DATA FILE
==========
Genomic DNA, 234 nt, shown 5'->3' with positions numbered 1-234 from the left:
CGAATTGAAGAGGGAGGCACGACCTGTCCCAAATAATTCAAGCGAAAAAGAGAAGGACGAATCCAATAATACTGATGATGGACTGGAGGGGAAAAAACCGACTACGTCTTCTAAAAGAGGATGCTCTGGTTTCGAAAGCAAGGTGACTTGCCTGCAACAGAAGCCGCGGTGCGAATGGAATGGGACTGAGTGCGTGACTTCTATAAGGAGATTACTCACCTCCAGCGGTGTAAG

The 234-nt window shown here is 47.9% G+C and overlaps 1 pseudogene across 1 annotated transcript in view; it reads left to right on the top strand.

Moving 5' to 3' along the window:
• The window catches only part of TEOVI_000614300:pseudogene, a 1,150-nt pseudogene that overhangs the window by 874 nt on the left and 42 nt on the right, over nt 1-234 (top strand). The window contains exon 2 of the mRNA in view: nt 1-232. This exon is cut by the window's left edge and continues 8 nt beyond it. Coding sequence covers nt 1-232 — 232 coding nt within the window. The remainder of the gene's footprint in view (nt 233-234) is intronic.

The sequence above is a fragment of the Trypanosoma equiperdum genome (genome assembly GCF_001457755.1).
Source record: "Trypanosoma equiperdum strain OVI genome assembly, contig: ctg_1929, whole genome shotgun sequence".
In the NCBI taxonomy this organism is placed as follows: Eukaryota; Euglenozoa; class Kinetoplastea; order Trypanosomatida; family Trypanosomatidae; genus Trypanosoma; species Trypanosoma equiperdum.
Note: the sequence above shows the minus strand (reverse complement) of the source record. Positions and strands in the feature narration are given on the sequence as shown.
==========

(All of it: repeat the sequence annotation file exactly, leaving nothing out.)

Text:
Genomic DNA, 234 nt, shown 5'->3' with positions numbered 1-234 from the left:
CGAATTGAAGAGGGAGGCACGACCTGTCCCAAATAATTCAAGCGAAAAAGAGAAGGACGAATCCAATAATACTGATGATGGACTGGAGGGGAAAAAACCGACTACGTCTTCTAAAAGAGGATGCTCTGGTTTCGAAAGCAAGGTGACTTGCCTGCAACAGAAGCCGCGGTGCGAATGGAATGGGACTGAGTGCGTGACTTCTATAAGGAGATTACTCACCTCCAGCGGTGTAAG

The 234-nt window shown here is 47.9% G+C and overlaps 1 pseudogene across 1 annotated transcript in view; it reads left to right on the top strand.

Moving 5' to 3' along the window:
• The window catches only part of TEOVI_000614300:pseudogene, a 1,150-nt pseudogene that overhangs the window by 874 nt on the left and 42 nt on the right, over nt 1-234 (top strand). The window contains exon 2 of the mRNA in view: nt 1-232. This exon is cut by the window's left edge and continues 8 nt beyond it. Coding sequence covers nt 1-232 — 232 coding nt within the window. The remainder of the gene's footprint in view (nt 233-234) is intronic.

The sequence above is a fragment of the Trypanosoma equiperdum genome (genome assembly GCF_001457755.1).
Source record: "Trypanosoma equiperdum strain OVI genome assembly, contig: ctg_1929, whole genome shotgun sequence".
In the NCBI taxonomy this organism is placed as follows: Eukaryota; Euglenozoa; class Kinetoplastea; order Trypanosomatida; family Trypanosomatidae; genus Trypanosoma; species Trypanosoma equiperdum.
Note: the sequence above shows the minus strand (reverse complement) of the source record. Positions and strands in the feature narration are given on the sequence as shown.